The ELT is considered globally as one of the top priorities in ground-based astronomy, says ESO. ELTs will significantly advance astrophysical knowledge, allowing detailed studies of the first objects in the Universe, planets in other star systems, super-massive black holes, and the nature and distribution of the dark energy and dark matter which dominate the Universe.
ESO has been working with industry and its community to develop an extremely large optical/infrared telescope. This revolutionary, new ground-based telescope concept will be the “world’s biggest eye in the sky.”
The European Southern Observatory writes:
“The ELT will tackle the biggest scientific challenges of our time, and aim for a number of notable firsts, including tracking down Earth-like planets around other stars in the ‘habitable zones’ where life could exist — one of the Holy Grails of modern observational astronomy.”
“It will also perform “stellar archaeology” in nearby galaxies, as well as make fundamental contributions to cosmology by measuring the properties of the first stars and galaxies and probing the nature of dark matter and dark energy.”
“On top of this astronomers are also planning for the unexpected — new and unforeseeable questions will surely arise from the new discoveries made with the ELT.”
An #ELT trailer to leave you in anticipation of the #BiggestEyeOnTheSky. Thanks for following us! https://t.co/7B5AaUW2oO pic.twitter.com/TN3cMclUUu
— ESO (@ESO) May 26, 2017
Are we alone?
Astronomers hope that the Extremely Large Telescope will help answer one of humankind’s oldest questions: “Are we alone in the Universe?”
ESO says that the ELT has embraced the quest for planets outside our Solar System. This will include not only searching for and studying Earth-like masses through indirect measurements of the wobbling motion of parent stars by the planets and other celestial bodies that orbit them, but also the direct imaging of bigger planets, and perhaps even the characterization of their atmospheres.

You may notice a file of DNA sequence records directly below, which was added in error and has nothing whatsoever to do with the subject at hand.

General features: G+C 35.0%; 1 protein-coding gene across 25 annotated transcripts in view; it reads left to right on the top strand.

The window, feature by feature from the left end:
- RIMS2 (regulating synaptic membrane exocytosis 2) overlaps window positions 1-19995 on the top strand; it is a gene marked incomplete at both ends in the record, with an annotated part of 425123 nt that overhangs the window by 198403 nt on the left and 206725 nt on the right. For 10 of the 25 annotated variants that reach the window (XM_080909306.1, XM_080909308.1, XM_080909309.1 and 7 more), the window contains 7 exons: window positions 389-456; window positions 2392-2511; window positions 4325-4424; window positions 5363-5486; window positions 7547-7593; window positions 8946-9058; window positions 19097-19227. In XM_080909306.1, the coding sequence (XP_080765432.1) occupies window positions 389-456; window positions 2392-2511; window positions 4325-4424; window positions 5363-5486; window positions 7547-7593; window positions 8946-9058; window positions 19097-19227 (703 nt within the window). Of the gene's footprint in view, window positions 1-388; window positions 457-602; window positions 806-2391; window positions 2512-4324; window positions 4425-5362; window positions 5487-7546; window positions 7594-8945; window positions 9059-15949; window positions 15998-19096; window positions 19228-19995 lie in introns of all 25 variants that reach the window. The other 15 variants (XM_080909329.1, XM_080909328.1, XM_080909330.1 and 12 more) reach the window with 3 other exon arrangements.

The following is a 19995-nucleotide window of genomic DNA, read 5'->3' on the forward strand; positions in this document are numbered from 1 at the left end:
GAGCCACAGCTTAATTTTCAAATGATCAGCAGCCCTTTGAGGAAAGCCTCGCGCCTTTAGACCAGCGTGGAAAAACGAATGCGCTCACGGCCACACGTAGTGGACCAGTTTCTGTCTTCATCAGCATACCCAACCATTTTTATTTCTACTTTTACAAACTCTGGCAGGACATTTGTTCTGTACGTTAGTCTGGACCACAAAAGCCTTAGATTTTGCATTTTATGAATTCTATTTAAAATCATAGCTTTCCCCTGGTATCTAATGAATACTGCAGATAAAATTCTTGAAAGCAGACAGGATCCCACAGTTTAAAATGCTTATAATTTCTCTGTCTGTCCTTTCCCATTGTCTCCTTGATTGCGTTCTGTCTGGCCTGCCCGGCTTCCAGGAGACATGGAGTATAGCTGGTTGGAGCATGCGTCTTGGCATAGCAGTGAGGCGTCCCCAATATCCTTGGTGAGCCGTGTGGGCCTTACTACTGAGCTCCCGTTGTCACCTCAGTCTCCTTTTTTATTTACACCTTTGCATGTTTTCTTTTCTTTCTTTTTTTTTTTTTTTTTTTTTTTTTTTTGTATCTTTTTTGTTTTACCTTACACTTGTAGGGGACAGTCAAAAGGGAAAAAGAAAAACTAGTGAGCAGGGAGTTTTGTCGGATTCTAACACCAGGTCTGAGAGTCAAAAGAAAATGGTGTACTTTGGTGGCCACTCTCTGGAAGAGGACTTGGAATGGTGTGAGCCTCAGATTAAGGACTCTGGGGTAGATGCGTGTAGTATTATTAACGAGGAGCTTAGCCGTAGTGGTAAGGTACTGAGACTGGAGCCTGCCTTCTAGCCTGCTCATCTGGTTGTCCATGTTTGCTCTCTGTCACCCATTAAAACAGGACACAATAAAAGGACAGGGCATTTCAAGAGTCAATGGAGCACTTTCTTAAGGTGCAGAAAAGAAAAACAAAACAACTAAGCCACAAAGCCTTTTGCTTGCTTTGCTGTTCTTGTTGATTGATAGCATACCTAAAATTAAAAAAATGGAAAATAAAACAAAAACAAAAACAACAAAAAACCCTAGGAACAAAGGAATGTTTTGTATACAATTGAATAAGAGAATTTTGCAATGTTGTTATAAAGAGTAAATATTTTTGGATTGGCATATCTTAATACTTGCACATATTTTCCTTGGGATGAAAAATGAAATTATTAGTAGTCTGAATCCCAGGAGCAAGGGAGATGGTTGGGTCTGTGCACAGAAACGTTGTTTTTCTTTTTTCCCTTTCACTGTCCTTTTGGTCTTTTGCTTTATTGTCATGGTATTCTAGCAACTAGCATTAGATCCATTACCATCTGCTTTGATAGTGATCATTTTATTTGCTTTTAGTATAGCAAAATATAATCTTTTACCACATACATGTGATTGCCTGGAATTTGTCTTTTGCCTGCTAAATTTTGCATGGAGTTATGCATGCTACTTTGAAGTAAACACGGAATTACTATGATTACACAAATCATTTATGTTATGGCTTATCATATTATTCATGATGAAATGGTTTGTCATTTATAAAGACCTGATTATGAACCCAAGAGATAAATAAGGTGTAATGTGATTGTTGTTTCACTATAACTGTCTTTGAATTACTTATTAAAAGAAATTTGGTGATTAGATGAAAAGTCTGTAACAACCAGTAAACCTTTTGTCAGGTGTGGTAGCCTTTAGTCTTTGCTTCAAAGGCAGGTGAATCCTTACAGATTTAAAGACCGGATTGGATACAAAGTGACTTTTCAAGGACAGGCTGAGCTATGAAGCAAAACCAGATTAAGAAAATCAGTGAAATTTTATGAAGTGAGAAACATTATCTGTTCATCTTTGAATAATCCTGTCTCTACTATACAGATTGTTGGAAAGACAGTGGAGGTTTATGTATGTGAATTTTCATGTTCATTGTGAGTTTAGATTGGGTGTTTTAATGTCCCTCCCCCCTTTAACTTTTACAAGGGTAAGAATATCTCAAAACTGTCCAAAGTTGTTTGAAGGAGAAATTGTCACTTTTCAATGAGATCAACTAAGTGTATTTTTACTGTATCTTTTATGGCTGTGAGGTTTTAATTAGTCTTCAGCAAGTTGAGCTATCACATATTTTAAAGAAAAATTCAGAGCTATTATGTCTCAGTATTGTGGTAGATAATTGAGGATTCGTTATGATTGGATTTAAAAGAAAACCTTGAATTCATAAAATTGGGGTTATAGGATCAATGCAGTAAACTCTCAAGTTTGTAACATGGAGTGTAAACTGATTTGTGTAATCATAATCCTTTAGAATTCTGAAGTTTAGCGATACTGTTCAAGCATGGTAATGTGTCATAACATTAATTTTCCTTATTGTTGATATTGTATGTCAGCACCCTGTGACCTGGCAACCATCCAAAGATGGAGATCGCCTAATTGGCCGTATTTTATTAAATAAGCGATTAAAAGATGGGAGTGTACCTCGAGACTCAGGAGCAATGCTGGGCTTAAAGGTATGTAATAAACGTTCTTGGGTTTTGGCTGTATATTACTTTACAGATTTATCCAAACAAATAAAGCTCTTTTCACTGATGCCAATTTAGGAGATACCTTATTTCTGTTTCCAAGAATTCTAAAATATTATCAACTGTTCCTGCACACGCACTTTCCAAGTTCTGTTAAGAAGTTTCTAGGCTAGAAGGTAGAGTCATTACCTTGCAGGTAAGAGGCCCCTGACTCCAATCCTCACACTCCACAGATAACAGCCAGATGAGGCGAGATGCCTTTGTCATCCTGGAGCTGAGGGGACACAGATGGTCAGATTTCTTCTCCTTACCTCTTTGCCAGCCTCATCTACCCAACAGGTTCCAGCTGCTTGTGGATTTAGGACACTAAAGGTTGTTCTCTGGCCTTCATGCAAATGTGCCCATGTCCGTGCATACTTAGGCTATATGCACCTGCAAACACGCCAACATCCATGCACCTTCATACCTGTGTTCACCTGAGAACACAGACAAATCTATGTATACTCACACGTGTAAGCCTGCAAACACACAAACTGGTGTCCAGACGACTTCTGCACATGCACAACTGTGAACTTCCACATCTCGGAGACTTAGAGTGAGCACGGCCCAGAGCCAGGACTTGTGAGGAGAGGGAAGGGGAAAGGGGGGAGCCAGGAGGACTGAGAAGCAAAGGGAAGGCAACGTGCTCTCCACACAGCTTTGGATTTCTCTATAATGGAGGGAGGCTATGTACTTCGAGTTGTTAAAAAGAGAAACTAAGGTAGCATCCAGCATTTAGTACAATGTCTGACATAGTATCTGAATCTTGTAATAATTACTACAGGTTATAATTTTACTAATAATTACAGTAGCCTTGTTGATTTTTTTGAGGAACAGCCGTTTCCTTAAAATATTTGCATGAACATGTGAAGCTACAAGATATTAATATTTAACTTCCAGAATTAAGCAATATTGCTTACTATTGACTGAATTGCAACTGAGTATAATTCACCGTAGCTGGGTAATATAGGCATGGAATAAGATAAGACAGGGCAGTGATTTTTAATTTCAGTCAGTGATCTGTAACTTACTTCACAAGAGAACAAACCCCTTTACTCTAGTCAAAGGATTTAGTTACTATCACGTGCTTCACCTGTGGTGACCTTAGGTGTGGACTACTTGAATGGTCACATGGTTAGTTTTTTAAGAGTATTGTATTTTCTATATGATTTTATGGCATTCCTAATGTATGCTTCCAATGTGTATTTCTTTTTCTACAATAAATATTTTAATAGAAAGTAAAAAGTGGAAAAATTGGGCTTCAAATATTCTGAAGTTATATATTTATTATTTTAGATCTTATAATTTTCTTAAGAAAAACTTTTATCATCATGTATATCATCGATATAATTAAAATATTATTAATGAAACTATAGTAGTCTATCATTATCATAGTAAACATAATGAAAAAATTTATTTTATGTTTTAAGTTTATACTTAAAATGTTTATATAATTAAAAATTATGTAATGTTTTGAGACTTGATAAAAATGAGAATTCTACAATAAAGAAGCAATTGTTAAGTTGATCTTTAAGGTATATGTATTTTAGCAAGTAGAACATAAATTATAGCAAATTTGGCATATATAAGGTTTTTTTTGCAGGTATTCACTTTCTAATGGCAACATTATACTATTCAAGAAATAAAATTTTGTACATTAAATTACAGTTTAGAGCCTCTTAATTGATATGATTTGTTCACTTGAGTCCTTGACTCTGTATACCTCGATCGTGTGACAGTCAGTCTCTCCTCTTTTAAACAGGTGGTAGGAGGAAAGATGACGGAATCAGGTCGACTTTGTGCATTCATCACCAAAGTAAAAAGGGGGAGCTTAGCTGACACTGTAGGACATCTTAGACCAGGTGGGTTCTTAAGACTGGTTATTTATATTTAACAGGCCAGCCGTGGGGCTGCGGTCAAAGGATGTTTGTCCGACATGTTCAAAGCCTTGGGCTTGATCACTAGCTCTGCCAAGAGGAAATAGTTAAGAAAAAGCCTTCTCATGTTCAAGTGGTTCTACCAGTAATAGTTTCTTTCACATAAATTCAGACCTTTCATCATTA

The telescope’s suite of instruments will allow scientists to probe the initial stages of the formation of planetary systemsm and to detect organic molecules and water in protoplanetary discs around stars in the making.
In its article – ‘Are We Alone’ – ESO writes:
“Thus, the ELT will answer fundamental questions regarding planet formation and evolution and will bring us one step closer to answering the question: are we alone? Apart from the obvious scientific interest, this would represent a major breakthrough for humanity.”
The European Southern Observatory, created in 1962, is the foremost intergovernmental astronomy organization in Europe. It claims to be the most productive astronomical observatory in the world.
On its ‘about us’ page, the European Southern Observatory writes:
“ESO provides state-of-the-art research facilities to astronomers and is supported by Austria, Belgium, Brazil, the Czech Republic, Denmark, Finland, France, Germany, Italy, the Netherlands, Poland, Portugal, Spain, Sweden, Switzerland and the United Kingdom, along with the host state of Chile. Several other countries have expressed an interest in membership.”
Video – Extremely Large Telescope first stone ceremony
This European Southern Observatory video is of the first stone ceremony for ESO’s Extremely Large Telescope that was held at the Paranal Observatory in northern Chile, in presence of the country’s President.